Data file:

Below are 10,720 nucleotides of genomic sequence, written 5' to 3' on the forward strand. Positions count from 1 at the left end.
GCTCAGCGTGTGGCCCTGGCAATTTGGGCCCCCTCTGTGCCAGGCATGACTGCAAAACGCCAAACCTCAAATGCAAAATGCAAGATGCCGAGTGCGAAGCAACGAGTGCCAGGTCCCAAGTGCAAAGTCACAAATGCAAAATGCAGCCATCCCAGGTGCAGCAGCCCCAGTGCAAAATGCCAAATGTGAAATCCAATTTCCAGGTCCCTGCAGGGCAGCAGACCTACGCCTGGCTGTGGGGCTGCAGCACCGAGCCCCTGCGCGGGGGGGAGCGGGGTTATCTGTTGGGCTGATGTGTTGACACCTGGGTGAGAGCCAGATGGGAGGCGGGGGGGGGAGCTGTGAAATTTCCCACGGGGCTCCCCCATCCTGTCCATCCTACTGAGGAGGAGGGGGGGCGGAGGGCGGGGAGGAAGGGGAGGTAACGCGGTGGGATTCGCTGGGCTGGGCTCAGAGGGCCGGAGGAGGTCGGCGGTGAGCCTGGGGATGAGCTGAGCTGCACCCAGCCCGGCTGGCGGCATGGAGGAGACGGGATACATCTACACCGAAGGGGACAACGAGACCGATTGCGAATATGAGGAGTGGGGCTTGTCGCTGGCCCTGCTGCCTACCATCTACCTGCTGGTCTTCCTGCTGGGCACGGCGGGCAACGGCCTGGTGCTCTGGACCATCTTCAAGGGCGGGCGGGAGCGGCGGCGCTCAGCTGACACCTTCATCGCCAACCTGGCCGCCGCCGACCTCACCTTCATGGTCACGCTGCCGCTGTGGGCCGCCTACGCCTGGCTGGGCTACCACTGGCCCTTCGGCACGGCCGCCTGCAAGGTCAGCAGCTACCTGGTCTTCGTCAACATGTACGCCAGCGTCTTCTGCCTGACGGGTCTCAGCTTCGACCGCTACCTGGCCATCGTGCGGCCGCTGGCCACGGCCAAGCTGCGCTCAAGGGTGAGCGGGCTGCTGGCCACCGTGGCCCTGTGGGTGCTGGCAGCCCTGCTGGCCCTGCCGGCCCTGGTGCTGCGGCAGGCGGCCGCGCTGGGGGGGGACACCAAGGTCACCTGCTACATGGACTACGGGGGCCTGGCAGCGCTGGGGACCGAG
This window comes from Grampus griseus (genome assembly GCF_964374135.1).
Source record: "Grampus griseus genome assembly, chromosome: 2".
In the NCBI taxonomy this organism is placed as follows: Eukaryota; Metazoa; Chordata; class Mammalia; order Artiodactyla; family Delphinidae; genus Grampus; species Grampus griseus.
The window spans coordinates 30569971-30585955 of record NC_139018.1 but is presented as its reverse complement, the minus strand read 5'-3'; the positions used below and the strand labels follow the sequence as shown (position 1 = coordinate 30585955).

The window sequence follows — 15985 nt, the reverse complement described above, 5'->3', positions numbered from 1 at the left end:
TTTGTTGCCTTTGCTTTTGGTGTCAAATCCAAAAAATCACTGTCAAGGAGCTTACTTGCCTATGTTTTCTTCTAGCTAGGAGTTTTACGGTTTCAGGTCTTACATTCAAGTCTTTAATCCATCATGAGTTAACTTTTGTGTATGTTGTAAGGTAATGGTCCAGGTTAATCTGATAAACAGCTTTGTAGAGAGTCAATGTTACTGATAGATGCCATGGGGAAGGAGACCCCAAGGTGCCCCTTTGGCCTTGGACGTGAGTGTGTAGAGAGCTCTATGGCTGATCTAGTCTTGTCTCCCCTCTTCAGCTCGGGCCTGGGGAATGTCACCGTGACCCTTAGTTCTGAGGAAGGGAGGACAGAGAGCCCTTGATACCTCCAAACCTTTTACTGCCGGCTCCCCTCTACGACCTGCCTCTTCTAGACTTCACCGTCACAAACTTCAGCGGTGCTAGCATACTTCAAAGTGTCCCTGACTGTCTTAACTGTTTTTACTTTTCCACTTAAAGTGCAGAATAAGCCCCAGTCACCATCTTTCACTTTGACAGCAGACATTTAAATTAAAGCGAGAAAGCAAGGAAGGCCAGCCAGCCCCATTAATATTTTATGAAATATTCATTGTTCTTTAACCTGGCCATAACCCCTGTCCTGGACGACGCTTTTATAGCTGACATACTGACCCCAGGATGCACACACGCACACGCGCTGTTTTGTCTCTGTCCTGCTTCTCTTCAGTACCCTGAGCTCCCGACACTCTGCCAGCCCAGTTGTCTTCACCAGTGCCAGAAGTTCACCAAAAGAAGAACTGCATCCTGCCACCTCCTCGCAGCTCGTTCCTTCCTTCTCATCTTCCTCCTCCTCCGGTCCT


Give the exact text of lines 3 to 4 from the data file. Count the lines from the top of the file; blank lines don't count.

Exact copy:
This window comes from Grampus griseus (genome assembly GCF_964374135.1).
Source record: "Grampus griseus genome assembly, chromosome: 2".